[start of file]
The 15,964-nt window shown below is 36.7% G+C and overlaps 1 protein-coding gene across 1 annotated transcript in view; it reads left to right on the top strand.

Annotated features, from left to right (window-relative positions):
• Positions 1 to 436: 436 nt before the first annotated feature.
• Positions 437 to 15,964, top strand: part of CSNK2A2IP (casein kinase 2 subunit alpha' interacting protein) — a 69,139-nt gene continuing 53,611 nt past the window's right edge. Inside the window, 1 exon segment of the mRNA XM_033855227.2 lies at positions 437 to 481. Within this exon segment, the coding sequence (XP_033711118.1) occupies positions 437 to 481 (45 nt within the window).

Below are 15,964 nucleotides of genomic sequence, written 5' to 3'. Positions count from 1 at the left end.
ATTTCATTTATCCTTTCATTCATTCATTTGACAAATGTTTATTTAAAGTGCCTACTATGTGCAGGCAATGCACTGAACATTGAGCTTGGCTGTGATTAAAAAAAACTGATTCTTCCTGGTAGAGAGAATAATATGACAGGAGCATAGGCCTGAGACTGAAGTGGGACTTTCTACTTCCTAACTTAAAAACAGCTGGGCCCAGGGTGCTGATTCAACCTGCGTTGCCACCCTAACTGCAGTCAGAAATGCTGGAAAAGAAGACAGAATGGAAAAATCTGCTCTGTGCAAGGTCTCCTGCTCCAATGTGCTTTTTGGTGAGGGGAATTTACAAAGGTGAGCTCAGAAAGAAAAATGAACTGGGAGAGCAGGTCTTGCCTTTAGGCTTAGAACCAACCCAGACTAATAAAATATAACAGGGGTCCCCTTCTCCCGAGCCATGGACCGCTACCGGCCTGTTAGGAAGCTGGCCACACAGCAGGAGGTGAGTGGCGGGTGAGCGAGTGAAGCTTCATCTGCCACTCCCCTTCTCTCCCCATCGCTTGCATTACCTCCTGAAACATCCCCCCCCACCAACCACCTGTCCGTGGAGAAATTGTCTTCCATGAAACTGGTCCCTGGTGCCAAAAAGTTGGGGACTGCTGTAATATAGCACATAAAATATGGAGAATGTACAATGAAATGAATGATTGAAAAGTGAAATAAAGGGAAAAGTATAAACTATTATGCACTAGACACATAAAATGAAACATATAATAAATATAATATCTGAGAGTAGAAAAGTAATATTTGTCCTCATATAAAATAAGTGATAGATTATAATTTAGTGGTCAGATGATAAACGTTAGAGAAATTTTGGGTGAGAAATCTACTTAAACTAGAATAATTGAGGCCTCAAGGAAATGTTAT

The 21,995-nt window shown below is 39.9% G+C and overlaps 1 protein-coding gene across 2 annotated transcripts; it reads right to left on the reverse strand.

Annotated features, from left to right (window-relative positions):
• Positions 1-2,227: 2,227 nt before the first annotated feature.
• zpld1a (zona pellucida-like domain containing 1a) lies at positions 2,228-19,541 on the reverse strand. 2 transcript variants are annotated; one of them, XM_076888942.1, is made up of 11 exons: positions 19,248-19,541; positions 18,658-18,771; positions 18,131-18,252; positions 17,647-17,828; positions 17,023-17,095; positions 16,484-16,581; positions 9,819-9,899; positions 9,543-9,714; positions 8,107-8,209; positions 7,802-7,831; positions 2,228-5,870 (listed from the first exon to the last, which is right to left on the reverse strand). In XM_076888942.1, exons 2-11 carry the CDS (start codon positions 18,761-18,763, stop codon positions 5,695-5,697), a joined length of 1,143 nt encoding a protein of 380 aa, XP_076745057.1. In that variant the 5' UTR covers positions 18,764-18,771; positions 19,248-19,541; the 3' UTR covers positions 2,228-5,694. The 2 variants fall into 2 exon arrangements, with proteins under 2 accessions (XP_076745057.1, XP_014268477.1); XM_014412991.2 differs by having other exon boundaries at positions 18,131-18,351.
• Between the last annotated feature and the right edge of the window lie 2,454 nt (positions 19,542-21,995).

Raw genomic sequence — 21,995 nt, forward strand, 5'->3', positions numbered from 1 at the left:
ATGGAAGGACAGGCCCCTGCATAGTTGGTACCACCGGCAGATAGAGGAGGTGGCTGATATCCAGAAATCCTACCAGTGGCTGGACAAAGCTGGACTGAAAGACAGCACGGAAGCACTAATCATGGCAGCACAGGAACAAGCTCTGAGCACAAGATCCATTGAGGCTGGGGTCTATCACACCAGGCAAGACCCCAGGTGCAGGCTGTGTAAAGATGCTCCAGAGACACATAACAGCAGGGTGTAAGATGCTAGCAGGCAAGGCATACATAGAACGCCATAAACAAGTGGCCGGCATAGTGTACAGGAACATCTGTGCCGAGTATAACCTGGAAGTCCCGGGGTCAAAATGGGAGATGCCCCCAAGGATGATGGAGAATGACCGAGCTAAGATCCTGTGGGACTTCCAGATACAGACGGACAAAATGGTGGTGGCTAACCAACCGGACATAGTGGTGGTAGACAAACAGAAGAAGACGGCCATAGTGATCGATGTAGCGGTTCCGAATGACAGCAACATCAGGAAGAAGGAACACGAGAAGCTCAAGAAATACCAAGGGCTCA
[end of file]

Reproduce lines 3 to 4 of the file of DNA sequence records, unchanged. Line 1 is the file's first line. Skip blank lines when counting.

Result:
• Positions 1 to 436: 436 nt before the first annotated feature.
• Positions 437 to 15,964, top strand: part of CSNK2A2IP (casein kinase 2 subunit alpha' interacting protein) — a 69,139-nt gene continuing 53,611 nt past the window's right edge. Inside the window, 1 exon segment of the mRNA XM_033855227.2 lies at positions 437 to 481. Within this exon segment, the coding sequence (XP_033711118.1) occupies positions 437 to 481 (45 nt within the window).